To understand “Sticky” – and I don’t know if I’ve got it right, just how I interpreted it – then it comes to these words: “I never want a lockdown again!”

Frank Carter screams that sentence at the end of “Go Get A Tattoo” – a track about halfway through “Sticky” – and in so doing he speaks for those of us who saw our lives effectively ended in March 2020. Those of us who need a routine, and suffered from latent mental issues anyway. And who, by October 2020 had people so worried about them they were concerning the West Midlands Healthy Minds Service.

That’s me, obviously, and I don’t hide it. I am better now – not totally, but way better – and as such, a lot of themes of “Sticky” resonated with me. And maybe you, too, which is why I am writing it the way I am.

Frank Carter is nine years younger than your correspondent, and his experiences are not mine – I don’t remember the last time I had a wild night – and the whole of “Sticky” seems metaphorically to take place in the pulse of a nightclub – but there’s something he says that makes sense: “I’m a 5ft7 redhead. I’m the epitome of trying to present a tough guy image just to be left alone. I guess because that’s what society told me I needed to be”. I am not a redhead, but substitute a pair of sticks in my hands (which I’ve had all my life and had to pretend I wasn’t fussed about for 46 years) and I get the anger, the bravado.

What I couldn’t do and Frank and Dean Richardson can, so brilliantly is channel these feelings into music and make it universal.

Equal parts the Sex Pistols and The Prodigy, this is punk rock the way Carter has always done it, with no rules and no barriers.

The title track has him “at half past three in the morning, horny”, over something that could – and should – have been on “Fat Of The Land”, “Cupids Arrow”, which follows, has more in common with Slow Readers Club than it does with The Clash. So yeah, whatever punk means to you, its that.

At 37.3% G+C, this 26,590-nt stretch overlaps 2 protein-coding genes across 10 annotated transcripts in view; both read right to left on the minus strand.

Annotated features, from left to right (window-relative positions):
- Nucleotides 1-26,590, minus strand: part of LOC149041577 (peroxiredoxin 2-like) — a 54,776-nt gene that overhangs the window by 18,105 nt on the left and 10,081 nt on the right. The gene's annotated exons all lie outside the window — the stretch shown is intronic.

One of the subjects that Carter has always written about is masculinity and what happens in it goes wrong. It’s not by accident the gay rapper Lynks appears on the stunning electro smash of “Bang Bang” (a track that takes down the façade with a mallet).“Take It To The Brink” is close to being as good as that, in fairness, and the delivery is filled with an incredible energy.

Lynks is not the only special guest here  – not by a long shot – and Joe Talbot of IDLES thunders in “My Town” (“my town it looks like yours….and no one gives a fuck at all”) and its filled with a nihilism. Cassyette duets effectively with Carter on “Off With His Head”, which in common with all of these has a chorus that is basically made for the moshpit.

“Cobra Queen” is more pop orientated, and but, like everything here, it does nothing by half-measures. Has Frank Carter ever done anything by half measures? Before the dirty grooves of “Rat Race” – which introduces some sax into the chaos  – nails it: “We all lost a year to the doldrums”.

Remember what we said about special guests? Well how does Bobby Gillespie of Primal Scream grab you? He brings his breathless delivery to “Original Sin” – on which Carter sounds truly desperate in his maelstrom, and BG delivers a note of calm.

Like all great records, “Sticky” will mean different things to different people. What I have written above is my take on it, you will have yours, and The Rattlesnakes may well have meant it in a totally different way than I interpreted it. So lets just agree on this: It’s brave, raw, bold and brilliant.

Rating 9/10